Browse "Culture"

Displaying 101-120 of 149 results
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Centaur Theatre Company

Centaur Theatre began with an annual budget of $120 000, leasing a 220-seat auditorium in the Old Stock Exchange building at 453 St. François-Xavier Street in Old Montréal. In 1974, the company purchased this historic building and spent $1.3 million in renovations designed by architect Victor PRUS.

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Chanson in Quebec

Chanson in Quebec. It is through the oral folk tradition, deriving its essential qualities from European folklore, that the Quebec chanson has carved out its privileged position.

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Cinémathèque québécoise

Cinémathèque québécoise (established 1963 as the Cinémathèque canadienne) was founded by a group of film producers and cinéphiles led by Guy L. Coté to conserve films (along with related materials such as equipment, posters and photographs) and to make this material available for educative purposes.

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City of Gold

City of Gold (1957) is a classic example of the superb work by the National Film Board of Canada's (NFB) acclaimed Unit B Directors Wolf Koenig and Colin Low and editor and producer Tom Daly.

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Classical Indian Dance

After long and persistent efforts on the part of Indian dancers living in Canada, Indian forms of dance came to be acknowledged as classical art by the arts councils and the Canadian dance audience at large.

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CODCO

After the Ontario performance, CODCO returned to Newfoundland and, following a run in St John's, toured the province.

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Communication Studies

Research may focus on a variety of topics. Mass media are studied for the content of their programs, the way those programs are produced and the impact of various influences on programming. Media economic structure and the media's role in political life are also topics of research.

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Communications in the North

Communications have played a special role in the North. Terrain, climate and distance made it difficult for northerners to communicate with each other or with southern Canada before the advent of electronic media. In traditional times, Inuit messages were passed through personal contact.

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COMUS Music Theatre of Canada

COMUS Music Theatre of Canada. Organization operating 1975-87 in Toronto (its name derived from Milton's Masque of Comus). COMUS was founded by Michael Bawtree, Gabriel Charpentier, and Maureen Forrester, whose aim was to develop and present music theatre works of all kinds in all media.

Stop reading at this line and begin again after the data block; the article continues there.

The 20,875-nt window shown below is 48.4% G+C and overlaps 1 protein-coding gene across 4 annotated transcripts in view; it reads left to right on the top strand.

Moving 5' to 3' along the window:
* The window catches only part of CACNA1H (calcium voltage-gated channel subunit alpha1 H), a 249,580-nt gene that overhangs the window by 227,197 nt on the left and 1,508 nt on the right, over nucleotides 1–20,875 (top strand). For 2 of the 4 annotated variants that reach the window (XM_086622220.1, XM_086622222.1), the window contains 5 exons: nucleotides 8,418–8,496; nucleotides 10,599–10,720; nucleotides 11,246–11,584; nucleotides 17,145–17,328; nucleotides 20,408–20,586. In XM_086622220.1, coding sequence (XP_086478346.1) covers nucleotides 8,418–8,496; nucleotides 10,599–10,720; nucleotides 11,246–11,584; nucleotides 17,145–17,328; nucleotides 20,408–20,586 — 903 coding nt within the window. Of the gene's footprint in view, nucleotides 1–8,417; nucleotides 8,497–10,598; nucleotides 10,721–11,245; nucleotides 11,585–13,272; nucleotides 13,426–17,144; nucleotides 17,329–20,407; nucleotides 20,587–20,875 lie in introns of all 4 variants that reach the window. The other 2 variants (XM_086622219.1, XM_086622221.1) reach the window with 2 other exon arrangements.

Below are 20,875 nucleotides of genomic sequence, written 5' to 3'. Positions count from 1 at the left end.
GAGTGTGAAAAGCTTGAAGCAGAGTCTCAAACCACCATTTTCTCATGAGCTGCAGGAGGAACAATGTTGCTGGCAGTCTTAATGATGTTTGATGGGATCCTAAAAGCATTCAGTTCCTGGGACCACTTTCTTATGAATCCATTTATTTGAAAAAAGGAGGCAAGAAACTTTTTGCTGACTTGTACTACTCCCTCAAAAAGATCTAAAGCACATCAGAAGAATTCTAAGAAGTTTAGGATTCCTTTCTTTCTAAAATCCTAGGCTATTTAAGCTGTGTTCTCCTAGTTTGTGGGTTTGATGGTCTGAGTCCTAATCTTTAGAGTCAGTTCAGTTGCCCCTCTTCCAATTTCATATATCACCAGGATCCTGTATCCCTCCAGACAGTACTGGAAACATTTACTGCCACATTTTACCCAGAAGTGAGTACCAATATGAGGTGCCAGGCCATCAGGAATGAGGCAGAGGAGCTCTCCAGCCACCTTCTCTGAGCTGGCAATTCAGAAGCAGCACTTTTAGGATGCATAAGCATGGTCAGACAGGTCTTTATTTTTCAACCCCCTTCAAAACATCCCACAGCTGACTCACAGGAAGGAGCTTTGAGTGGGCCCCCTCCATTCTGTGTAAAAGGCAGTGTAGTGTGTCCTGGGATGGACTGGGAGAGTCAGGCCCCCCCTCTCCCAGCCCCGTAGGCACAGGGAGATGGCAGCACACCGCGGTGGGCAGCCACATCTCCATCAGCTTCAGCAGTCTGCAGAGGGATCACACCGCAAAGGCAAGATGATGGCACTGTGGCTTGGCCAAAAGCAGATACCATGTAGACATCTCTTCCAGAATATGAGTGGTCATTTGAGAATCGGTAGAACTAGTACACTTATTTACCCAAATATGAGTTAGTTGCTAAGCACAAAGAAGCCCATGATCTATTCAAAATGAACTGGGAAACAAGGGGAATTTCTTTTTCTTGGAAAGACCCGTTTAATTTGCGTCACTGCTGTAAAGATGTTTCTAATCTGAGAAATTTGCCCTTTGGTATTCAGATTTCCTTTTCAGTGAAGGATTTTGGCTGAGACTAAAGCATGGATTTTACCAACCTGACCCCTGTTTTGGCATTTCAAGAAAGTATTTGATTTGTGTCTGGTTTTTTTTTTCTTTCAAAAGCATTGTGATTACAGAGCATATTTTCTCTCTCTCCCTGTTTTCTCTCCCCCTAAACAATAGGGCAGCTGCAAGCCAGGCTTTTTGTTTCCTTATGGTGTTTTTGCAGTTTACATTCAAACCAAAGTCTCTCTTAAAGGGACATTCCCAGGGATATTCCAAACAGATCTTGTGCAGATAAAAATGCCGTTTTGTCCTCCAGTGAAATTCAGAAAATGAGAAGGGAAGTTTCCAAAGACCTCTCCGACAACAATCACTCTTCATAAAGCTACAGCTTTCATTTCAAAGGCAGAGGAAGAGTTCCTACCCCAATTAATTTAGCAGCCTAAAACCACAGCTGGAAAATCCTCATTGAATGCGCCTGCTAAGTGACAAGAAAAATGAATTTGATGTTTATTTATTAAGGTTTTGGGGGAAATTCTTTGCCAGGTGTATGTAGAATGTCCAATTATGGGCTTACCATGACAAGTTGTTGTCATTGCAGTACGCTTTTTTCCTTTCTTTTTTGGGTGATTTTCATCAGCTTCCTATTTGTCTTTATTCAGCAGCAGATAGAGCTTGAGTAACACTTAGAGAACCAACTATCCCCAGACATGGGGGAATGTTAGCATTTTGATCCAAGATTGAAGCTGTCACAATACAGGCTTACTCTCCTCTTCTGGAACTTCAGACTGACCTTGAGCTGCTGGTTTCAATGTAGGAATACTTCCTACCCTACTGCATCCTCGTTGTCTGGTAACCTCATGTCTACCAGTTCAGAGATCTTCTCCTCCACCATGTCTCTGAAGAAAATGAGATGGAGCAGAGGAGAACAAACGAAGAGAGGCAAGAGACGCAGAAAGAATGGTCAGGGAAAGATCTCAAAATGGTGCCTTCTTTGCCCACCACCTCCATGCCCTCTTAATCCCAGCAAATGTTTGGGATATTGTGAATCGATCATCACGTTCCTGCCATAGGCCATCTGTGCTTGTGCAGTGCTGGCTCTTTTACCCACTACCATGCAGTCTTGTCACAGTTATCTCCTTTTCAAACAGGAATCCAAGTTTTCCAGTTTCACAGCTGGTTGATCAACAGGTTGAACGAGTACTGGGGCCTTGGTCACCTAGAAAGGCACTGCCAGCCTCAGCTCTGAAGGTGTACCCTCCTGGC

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Cowichan Sweater

The Cowichan sweater is a garment created in North America with a distinctly patterned design knitted out of bulky-weighted yarn. It originated during the late 19th century among the Cowichan, a Coast Salish people in British Columbia. Historically also called the Indian sweater or Siwash sweater (a derogatory Chinook word for Indigenous people), the Cowichan people reclaimed the name after the 1950s as a means of emphasizing their claim to the garment. The popularity of the sweater by the mid-1900s thrust Cowichan sweaters into the world of international fashion, where they have been appropriated by non-Indigenous designers. Nevertheless, several knitters from various Coast Salish communities around Vancouver Island and the mainland of British Columbia continue to create and sell authentic sweaters. In 2011, the Canadian government recognized Cowichan knitters and sweaters as nationally and historically significant.

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Cradleboard

Historically, the cradleboard (or cradle board), was used by various Indigenous peoples to protect and carry babies. Securely bound to a thin rectangular board, a baby could be carried on its mother's back or put in a safe location while she performed her daily routine. In some communities, Indigenous peoples still use cradleboards.

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Editorial: Canadian Art and the Great War

Canadian painting in the 19th century tended towards the pastoral. It depicted idyllic scenes of rural life and represented the country as a wondrous Eden. Canadian painter Homer Watson, under the influence of such American masters as Frederic Edwin Church and Albert Bierstadt, created images that are serene and suffused with golden light. In On the Mohawk River (1878), for instance, a lazy river ambles between tall, overhanging trees; in the background is a light-struck mountain. In Watson’s world, nature is peaceful, unthreatening and perhaps even sacred.

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Hudson’s Bay Point Blanket

The Hudson’s Bay Point Blanket is a wool blanket with a series of stripes and points (markers on cloth) first made for the Hudson’s Bay Company (HBC) in 1779. The most iconic design is that which is white with green, red, yellow and indigo stripes; these colours are now used as an emblem for the HBC. While the HBC was not the first to create the point blanket, the company did popularize it among Indigenous and settler communities in Canada. Today, the design from the blanket is used on a variety of clothing, accessories and household items sold by the HBC.

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